Definition of untalented in English:



  • (of a person) not having a natural aptitude or skill.

    ‘local histories written by untalented amateurs’
    ‘Kate felt hopelessly unbrilliant and untalented’
    • ‘This success will help these students be more comfortable in drawing later and not think that they are untalented in art.’
    • ‘The only cursed people I know are the untalented actors and actresses that somehow manage to get cast, based on good auditions and producers who forget how bad they were in their last work.’
    • ‘It's not that he's untalented - in fact, his DJ-ing skills are clearly top-notch as he deftly weaves his jazzy samples into a cohesive whole.’
    • ‘As he warns, you don't want to hire untalented women who'll just write about ‘women's issues.’’
    • ‘I cannot recall a movie that has starred so many untalented people who cannot act.’
    • ‘This pretentious, precious, pseudo-poetic, name-dropping drivel is one of those endless monologues that in the hands of an arrogant, untalented twit become menaces to society.’
    • ‘Actors are usually, on the whole, thick, desperate, untalented and always thinking, ‘What about me?’
    • ‘Realistically, the national team that has ended Zambia's treasured record of seven straight appearances at the Africa Cup finals would have found themselves not only ill-equipped for the Tunisia job but also untalented.’
    • ‘Are you honestly telling me that Botticelli was untalented?’
    • ‘There were the appallingly untalented, removed from that friendly mirror in their bedroom, dancing like stick insects with St Vitus dance and impaling themselves on hideous voices.’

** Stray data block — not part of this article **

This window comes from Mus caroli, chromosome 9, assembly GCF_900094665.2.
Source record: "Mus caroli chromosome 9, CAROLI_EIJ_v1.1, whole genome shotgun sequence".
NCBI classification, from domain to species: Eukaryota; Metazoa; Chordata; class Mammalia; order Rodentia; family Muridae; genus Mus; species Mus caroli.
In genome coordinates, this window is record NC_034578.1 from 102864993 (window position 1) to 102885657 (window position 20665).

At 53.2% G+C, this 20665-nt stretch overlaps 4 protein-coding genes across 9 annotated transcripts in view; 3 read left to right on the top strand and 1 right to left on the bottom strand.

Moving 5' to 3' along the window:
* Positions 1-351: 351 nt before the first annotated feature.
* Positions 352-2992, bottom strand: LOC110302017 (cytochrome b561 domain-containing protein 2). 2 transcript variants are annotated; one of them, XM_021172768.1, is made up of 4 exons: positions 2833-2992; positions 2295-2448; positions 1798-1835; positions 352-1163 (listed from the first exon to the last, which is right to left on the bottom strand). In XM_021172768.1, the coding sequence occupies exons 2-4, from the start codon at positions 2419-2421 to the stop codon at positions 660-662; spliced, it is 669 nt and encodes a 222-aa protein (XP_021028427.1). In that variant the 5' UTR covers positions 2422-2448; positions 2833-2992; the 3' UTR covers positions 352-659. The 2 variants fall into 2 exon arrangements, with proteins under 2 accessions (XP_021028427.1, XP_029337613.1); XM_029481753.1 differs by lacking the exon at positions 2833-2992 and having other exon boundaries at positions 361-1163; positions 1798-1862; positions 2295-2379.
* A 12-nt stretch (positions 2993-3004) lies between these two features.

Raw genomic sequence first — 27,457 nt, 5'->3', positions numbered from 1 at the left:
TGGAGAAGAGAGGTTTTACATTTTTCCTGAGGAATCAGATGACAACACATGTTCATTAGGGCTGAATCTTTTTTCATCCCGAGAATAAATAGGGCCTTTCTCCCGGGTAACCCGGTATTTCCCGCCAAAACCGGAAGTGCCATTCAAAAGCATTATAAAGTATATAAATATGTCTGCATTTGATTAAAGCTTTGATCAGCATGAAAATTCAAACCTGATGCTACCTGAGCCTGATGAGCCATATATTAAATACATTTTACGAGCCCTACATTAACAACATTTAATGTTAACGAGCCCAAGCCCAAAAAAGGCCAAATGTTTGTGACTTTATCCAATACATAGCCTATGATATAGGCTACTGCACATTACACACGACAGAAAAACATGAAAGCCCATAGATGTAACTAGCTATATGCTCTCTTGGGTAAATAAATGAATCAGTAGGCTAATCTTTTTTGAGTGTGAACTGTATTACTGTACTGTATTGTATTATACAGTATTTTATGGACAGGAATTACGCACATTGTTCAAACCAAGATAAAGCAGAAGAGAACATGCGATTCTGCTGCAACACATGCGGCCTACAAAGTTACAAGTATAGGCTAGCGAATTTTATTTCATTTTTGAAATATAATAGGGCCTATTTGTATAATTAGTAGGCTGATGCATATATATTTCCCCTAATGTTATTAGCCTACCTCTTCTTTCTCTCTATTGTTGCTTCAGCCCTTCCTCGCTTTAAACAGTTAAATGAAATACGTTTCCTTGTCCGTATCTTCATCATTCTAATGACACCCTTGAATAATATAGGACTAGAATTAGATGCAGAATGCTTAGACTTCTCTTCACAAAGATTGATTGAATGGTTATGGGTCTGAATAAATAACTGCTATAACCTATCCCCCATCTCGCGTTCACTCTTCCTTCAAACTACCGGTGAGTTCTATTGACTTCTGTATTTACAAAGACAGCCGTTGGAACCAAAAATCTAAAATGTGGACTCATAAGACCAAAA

• ‘Historically, the talented ones have been the ones to survive and pass along their genetic material - the untalented or unfit have died off without reproducing, thus advancing our species.’
    • ‘He was the classic dour, authoritarian socialist, a masterly desk and committee politician but disdainful of and untalented at electoral politics.’
    • ‘During the 1820s, a pompous and untalented versifier referred to the Pacific as a ‘liquid waste’, which makes it sound like sewage.’
    • ‘Throw all the money in the world at an untalented writer and they will stay untalented and you can bet a promising one will be standing right behind them, on the verge of giving up.’
    • ‘Dreams are the last refuge of the untalented writer.’
    • ‘Sometimes when you go through the papers, you have to read that you're a boring, untalented person, and you have to live with that.’
    • ‘Too often the SAC has drip-fed amateurish and incompetent publishers, sustained untalented writers who would rather run a workshop than confront a blank screen and baled out magazines which are barely literate.’
    • ‘There are too many earnest, young, untalented performers (mostly from English and American Universities) who mount abbreviated versions of classic plays and who have minimal directing and acting abilities.’
    • ‘By 1914 former reformists were beginning to regard violence as the only means left to loosen a regime which seemed more and more intolerant, intolerable, and, worse, untalented.’
    • ‘The imposing residence of the director has been turned over to the Sydney Writers' Centre where the untalented are pursued by the incompetent.’